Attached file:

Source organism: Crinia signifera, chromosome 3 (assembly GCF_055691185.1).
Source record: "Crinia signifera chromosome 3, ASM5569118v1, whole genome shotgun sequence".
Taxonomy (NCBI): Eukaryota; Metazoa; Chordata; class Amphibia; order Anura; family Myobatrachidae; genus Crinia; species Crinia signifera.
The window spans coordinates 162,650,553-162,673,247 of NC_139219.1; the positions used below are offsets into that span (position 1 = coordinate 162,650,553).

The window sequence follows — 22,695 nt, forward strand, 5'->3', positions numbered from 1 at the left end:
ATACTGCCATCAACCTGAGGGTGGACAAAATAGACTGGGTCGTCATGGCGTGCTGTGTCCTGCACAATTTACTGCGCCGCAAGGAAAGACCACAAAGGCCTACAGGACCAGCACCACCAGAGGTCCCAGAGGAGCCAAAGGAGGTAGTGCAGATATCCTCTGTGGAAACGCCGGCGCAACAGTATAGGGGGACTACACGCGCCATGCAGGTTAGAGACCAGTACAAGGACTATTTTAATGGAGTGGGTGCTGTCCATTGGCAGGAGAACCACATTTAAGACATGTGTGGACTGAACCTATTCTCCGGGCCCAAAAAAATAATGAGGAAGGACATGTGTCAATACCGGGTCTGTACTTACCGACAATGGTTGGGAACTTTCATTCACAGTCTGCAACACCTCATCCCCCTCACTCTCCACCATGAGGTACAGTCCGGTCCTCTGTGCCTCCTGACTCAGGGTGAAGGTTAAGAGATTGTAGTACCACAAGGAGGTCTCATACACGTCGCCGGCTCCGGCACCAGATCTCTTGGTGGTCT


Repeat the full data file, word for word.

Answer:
Source organism: Crinia signifera, chromosome 3 (assembly GCF_055691185.1).
Source record: "Crinia signifera chromosome 3, ASM5569118v1, whole genome shotgun sequence".
Taxonomy (NCBI): Eukaryota; Metazoa; Chordata; class Amphibia; order Anura; family Myobatrachidae; genus Crinia; species Crinia signifera.
The window spans coordinates 162,650,553-162,673,247 of NC_139219.1; the positions used below are offsets into that span (position 1 = coordinate 162,650,553).

The window sequence follows — 22,695 nt, forward strand, 5'->3', positions numbered from 1 at the left end:
ATACTGCCATCAACCTGAGGGTGGACAAAATAGACTGGGTCGTCATGGCGTGCTGTGTCCTGCACAATTTACTGCGCCGCAAGGAAAGACCACAAAGGCCTACAGGACCAGCACCACCAGAGGTCCCAGAGGAGCCAAAGGAGGTAGTGCAGATATCCTCTGTGGAAACGCCGGCGCAACAGTATAGGGGGACTACACGCGCCATGCAGGTTAGAGACCAGTACAAGGACTATTTTAATGGAGTGGGTGCTGTCCATTGGCAGGAGAACCACATTTAAGACATGTGTGGACTGAACCTATTCTCCGGGCCCAAAAAAATAATGAGGAAGGACATGTGTCAATACCGGGTCTGTACTTACCGACAATGGTTGGGAACTTTCATTCACAGTCTGCAACACCTCATCCCCCTCACTCTCCACCATGAGGTACAGTCCGGTCCTCTGTGCCTCCTGACTCAGGGTGAAGGTTAAGAGATTGTAGTACCACAAGGAGGTCTCATACACGTCGCCGGCTCCGGCACCAGATCTCTTGGTGGTCT